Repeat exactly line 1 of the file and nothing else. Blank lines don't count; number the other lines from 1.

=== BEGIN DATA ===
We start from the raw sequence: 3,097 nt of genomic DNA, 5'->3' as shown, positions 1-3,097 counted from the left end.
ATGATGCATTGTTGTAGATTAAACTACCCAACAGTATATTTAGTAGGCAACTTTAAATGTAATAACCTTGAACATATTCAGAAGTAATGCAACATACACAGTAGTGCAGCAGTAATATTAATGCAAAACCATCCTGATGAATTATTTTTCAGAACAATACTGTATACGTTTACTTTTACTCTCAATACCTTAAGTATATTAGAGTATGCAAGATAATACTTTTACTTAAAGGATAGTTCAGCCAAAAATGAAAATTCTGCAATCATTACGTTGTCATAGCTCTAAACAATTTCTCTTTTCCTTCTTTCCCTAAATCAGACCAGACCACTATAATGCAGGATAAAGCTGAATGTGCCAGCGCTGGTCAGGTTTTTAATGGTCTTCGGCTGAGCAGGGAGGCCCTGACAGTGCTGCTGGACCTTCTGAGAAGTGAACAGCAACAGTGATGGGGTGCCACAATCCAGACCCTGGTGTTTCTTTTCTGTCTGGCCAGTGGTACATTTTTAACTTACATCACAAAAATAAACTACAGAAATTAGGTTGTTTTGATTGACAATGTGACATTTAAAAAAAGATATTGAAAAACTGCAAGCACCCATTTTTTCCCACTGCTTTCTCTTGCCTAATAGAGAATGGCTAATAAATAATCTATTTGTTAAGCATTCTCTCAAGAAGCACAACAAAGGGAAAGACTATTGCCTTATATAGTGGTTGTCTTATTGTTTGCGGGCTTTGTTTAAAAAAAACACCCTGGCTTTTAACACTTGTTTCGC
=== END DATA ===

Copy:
We start from the raw sequence: 3,097 nt of genomic DNA, 5'->3' as shown, positions 1-3,097 counted from the left end.